B&W John Bowers Silver Signature loudspeaker Measurements part 4

Because I review the very-low-distortion Velodyne DF-661 in this issue, the levels of the B&W Silver Signature's individual harmonics are given in Table 1. (Note that I've listed the speaker's impedance magnitude at each of the test frequencies. This is because the 2.83V and 8.95V voltage levels I used will only be equivalent to 1W and 10W power levels if the impedance is exactly 8 ohms.)

Table 1: Distortion Harmonic Levels in dB ref. Fundamental Level

Frequency (Impedance)Drive Power2nd3rd4th5th
100Hz (11.9 ohms)2.83V 0.67W-40.5-53.3 -75.7-68.6
 8.95V 6.7W-31.0-40.0-57.6-62.1
1kHz (31.2 ohms)2.83V 0.26W-55.8 -45.0 -78.0 -59.6
 8.95V 2.58W -45.3-35.2-59.5-67.0

Fig.14 shows the spectrum of the B&W Silver Signature reproducing a 100Hz tone at 2.83V. The second harmonic here reaches the -40dB level, or 1%. Drive-unit distortion is related to diaphragm excursion, which will be lower at high frequencies. Increasing the drive-signal frequency should therefore result in lower levels of distortion. This can be seen in the table and in fig.15. The B&W's predominant harmonic, the third at 3kHz, an octave-and-a-fifth above the fundamental, lies at around 0.5%, which is more than 20dB higher in level than the DF-661's; I found it to be just audible with the pure tone. (Note that, by conventional loudspeaker standards, this distortion is still quite low.)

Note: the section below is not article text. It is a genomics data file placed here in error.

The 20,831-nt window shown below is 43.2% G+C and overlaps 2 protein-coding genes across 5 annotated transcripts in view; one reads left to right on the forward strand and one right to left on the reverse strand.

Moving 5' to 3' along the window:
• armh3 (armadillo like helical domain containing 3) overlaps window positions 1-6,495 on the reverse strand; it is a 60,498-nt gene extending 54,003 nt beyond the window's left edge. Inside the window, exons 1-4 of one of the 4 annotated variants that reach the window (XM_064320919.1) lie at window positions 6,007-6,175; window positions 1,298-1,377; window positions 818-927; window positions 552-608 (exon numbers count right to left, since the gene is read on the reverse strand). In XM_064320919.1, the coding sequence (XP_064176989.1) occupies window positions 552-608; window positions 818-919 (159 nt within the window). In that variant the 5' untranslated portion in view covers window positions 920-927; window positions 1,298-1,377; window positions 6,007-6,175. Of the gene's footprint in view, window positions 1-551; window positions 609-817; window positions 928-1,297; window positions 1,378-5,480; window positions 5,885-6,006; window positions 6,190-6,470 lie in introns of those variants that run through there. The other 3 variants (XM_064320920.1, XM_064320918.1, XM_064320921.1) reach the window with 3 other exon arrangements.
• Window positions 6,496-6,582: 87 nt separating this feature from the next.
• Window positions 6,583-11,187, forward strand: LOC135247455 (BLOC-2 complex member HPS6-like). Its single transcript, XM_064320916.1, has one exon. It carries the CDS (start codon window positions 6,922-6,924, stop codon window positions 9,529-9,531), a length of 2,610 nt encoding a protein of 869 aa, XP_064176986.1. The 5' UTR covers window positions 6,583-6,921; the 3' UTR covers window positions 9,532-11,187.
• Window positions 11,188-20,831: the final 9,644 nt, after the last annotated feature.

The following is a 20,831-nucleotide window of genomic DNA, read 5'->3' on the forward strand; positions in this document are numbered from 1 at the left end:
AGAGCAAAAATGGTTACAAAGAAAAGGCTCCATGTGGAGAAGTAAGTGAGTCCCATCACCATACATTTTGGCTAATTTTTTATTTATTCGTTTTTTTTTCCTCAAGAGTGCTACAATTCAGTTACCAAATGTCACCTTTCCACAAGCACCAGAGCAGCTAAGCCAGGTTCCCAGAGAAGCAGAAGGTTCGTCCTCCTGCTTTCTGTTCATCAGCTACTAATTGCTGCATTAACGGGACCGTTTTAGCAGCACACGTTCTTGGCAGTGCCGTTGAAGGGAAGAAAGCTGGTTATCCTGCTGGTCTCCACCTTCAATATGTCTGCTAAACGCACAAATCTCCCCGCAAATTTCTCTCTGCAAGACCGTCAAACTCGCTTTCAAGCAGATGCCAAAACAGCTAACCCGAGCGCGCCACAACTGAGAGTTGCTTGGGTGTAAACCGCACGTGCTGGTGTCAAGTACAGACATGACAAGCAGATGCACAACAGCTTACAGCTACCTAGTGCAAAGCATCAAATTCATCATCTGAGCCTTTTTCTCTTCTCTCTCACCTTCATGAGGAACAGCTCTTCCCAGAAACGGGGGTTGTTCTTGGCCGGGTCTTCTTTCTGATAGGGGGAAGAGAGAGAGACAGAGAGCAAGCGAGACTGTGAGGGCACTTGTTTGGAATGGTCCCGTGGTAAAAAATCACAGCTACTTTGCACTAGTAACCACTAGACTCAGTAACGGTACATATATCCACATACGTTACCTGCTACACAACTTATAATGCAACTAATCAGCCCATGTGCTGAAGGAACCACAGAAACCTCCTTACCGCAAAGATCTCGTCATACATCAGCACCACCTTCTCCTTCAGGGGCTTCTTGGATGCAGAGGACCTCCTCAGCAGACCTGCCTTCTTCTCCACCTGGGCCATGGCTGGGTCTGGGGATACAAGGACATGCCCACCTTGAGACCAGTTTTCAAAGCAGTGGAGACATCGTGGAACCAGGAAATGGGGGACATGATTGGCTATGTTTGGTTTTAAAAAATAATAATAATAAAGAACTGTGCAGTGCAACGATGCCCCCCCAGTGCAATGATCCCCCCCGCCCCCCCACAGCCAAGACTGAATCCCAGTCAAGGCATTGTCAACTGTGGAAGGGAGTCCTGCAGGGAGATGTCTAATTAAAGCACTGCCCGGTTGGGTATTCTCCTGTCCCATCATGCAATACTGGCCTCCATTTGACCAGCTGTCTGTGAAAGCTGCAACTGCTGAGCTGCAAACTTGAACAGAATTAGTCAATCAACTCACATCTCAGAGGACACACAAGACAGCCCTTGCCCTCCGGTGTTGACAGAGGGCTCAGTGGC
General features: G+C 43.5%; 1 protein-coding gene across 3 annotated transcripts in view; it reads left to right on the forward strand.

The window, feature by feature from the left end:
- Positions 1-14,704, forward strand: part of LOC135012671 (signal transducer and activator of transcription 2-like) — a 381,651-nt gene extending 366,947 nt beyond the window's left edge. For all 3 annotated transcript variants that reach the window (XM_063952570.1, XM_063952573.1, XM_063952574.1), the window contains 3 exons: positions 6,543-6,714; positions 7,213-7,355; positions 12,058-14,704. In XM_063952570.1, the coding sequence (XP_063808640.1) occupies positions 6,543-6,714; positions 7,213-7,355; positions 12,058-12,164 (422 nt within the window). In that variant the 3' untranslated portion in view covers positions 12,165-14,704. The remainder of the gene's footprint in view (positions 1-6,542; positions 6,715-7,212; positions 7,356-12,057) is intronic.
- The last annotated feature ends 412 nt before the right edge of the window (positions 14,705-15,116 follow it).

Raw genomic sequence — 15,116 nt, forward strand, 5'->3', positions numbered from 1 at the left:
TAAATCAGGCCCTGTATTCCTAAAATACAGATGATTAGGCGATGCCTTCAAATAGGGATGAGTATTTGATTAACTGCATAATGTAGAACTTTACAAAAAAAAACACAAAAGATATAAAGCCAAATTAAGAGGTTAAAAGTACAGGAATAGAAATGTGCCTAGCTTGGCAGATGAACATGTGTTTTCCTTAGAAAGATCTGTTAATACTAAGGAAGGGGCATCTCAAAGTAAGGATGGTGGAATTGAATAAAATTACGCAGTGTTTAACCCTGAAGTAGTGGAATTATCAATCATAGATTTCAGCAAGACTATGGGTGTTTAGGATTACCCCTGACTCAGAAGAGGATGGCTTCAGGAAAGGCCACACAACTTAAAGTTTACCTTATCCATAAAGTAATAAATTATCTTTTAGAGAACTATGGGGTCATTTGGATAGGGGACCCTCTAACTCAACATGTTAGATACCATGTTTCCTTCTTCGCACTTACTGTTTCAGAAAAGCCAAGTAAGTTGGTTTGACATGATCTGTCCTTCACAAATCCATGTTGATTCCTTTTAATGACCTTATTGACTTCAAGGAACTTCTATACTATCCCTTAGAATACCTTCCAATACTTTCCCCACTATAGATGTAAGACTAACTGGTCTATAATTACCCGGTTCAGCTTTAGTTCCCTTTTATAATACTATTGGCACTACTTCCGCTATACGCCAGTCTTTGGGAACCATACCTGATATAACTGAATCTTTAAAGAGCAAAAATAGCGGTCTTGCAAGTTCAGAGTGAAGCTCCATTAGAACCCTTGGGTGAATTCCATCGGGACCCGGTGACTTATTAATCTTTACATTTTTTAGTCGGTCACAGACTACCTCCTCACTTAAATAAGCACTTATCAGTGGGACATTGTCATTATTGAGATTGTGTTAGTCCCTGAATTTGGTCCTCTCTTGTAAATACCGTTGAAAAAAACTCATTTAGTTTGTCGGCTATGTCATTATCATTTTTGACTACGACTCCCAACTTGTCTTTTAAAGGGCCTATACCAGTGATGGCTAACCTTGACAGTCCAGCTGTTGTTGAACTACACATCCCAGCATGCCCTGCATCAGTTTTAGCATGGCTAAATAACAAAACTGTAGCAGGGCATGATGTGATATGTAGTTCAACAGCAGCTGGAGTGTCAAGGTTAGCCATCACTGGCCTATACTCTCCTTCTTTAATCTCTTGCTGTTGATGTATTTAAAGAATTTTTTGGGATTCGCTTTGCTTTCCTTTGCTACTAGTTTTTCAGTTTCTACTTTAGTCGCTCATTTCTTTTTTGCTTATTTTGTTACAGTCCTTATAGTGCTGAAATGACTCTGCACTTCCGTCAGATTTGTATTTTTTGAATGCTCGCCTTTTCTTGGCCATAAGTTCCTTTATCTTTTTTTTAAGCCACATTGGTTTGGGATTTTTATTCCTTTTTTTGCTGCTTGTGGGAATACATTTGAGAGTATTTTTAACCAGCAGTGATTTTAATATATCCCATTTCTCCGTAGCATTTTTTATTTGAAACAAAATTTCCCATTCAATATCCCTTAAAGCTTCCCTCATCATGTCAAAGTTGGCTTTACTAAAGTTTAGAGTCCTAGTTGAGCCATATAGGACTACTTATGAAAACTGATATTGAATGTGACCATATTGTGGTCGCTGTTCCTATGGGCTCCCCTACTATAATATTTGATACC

Fig.14 B&W Silver Signature, spectrum of 100Hz sinewave, DC-1kHz, 2.83V drive signal (linear frequency scale, 10dB vertical div.).

Fig.15 B&W Silver Signature, spectrum of 1kHz sinewave, DC-10kHz, 2.83V drive signal (linear frequency scale, 10dB vertical div.).

Finally, I attached a simple accelerometer to the center of the enclosure's side panel while the loudspeaker was being driven by high-level, 2kHz-bandwidth MLS noise. A waterfall plot of the accelerometer's output (not shown) revealed that the primary resonance of the Matrix cabinet lies at a high 443Hz. This is almost exactly the frequency of the A above Middle C, which means that it will be almost continually excited by music. It could be easily heard with a stethoscope pressed against the enclosure panels, but it was harder to attribute anything I heard in my normal auditioning to this mode. Probing around the top panel with the 'scope, I could hear an 800Hz mode as a distinct whistle at a couple of very specific places. Though this is suspiciously the same frequency as the response and impedance anomalies noted earlier, it didn't show up on the accelerometer tests.

The improvement I heard brought about by the Combak Harmonix dots leads me to suspect that the slight lack of midrange clarity might be associated with these cabinet problems, but that will have to await further investigation—this review is rapidly filling its allotted space.—John Atkinson